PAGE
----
Originally Published: February 27, 2011, on my StrongProtector profile on GiantBomb.com

While growing up, I passed on playing the original Bionic Commando for the NES. Money was tight, there wasn’t as much media covering video games to help us make informed decisions, and I was only three years old. But I had always heard later on just how awesome it was to use a grappling hook to get around and shoot pseudo-Nazis and felt I missed out.

Of course, 20 years later I would get my chance when the original Bionic Commando would be remade as a 2.5 D port named Bionic Commando Rearmed. Then, Capcom published a 3D action-platformer Bionic Commando that was supposed to take place 10 years after Nathan “Rad” Spencer’s original adventure and saw the story take a drastic turn into a post-apocalyptic conspiracy theory driven world with very little explanation, but had some sweet new elements, like grenade launchers and the ability to actually jump.

Finally, Capcom and developer Fatshark, who took over for developer GRIN who had started the work on this game before folding in 2009, decided that they needed to fill in the chronological gap between those two titles and see what they could do if they combined the most popular elements from both games. And so I present to you Bionic Commando Rearmed 2 and let me tell you, it brings a lot more to the table than just a sweet porno mustache for Rad.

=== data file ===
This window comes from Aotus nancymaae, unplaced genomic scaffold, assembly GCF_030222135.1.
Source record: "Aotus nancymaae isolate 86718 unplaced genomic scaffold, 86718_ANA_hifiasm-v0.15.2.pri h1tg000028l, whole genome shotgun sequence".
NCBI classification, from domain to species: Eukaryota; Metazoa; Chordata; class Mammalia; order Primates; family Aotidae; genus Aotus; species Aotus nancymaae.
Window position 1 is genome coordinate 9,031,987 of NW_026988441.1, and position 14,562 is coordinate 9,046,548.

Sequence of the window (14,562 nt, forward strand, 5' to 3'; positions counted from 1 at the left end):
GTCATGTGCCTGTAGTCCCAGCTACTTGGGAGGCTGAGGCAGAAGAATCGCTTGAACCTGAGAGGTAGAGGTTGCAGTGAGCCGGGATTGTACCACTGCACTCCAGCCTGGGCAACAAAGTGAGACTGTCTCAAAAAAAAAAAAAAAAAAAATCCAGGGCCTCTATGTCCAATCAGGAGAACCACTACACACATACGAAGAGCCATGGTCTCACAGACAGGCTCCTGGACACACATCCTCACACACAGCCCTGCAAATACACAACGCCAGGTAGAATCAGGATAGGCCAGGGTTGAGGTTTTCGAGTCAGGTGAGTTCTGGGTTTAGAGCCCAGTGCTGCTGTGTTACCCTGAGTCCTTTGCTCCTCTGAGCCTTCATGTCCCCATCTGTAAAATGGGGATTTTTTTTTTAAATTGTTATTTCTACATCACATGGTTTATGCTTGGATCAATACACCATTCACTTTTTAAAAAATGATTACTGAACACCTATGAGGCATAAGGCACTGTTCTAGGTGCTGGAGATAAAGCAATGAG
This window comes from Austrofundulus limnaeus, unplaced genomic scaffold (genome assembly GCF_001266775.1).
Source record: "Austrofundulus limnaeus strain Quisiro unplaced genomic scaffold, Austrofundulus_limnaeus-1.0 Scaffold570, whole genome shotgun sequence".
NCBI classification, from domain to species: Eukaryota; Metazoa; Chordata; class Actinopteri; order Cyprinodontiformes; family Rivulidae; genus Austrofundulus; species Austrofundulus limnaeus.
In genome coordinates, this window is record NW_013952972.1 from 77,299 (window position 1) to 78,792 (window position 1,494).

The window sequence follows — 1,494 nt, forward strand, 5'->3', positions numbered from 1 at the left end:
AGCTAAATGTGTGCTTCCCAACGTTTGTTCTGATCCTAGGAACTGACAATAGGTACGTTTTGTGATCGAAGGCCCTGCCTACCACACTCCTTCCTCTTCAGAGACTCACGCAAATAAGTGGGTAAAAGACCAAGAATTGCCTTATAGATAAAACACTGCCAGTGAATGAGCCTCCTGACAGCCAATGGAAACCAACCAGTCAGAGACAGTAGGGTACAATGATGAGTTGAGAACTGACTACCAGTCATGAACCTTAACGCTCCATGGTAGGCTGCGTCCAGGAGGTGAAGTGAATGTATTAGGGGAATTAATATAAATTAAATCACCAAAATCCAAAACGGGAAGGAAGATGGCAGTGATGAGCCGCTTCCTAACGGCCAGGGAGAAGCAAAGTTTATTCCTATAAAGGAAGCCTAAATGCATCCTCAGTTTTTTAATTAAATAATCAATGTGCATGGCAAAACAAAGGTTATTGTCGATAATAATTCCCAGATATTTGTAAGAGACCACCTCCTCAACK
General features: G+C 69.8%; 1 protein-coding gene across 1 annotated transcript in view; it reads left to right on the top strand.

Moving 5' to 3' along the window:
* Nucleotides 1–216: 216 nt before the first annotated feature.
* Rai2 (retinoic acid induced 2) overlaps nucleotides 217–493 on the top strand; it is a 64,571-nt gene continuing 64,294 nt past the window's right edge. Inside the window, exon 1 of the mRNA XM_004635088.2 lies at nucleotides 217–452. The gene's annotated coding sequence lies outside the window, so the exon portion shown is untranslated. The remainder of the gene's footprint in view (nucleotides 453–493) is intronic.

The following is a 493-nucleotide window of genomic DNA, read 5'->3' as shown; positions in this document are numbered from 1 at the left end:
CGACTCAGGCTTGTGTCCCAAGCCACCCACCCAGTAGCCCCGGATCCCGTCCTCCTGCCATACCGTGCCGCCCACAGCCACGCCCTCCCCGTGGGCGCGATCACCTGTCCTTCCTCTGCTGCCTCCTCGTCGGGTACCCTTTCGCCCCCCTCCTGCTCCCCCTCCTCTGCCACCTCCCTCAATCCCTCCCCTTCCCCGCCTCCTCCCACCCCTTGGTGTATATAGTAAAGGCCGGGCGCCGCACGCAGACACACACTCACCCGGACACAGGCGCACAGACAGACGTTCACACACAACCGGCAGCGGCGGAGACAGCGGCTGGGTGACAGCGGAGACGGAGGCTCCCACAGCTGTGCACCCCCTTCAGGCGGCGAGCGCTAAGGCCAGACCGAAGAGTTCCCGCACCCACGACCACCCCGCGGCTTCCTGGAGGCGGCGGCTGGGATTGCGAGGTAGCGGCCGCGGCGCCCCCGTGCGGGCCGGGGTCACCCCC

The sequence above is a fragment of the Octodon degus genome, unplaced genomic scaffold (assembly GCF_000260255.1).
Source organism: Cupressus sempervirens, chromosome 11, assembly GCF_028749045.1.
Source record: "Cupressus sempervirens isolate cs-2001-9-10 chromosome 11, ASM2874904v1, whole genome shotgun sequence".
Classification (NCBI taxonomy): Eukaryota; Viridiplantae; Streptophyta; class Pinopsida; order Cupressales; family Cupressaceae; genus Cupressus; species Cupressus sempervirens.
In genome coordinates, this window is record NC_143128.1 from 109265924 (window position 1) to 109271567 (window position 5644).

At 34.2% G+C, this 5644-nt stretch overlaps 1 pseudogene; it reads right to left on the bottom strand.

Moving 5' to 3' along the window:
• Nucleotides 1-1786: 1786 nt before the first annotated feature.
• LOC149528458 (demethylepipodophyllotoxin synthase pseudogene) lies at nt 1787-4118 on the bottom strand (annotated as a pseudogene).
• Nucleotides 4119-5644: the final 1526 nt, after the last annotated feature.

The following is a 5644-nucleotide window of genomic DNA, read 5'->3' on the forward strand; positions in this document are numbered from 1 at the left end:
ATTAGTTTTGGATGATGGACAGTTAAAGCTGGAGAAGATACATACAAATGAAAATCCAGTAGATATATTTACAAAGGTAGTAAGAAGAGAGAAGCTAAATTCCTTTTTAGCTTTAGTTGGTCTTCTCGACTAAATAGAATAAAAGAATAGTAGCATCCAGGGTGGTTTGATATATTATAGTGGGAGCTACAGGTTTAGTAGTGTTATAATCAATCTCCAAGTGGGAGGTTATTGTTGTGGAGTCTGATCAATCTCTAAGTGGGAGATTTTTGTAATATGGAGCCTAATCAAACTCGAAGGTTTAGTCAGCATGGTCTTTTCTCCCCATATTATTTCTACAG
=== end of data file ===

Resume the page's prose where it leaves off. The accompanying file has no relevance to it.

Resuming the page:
The plot is similar to the original Bionic Commando, but instead of going after pseudo-Nazis and Generalissimo Killt, you are going after a Fidel Castro type named General Sabio who is threatening to bomb the FSA from his just off-shore island nation of Papagaya. The FSA sends in decorated war veteran (and Ed Harris look-alike) Colonel Buebaker, but he quickly disappears and so a team of bionics, spear-headed by Spencer, is sent in to retrieve the Colonel and defuse the missile crisis.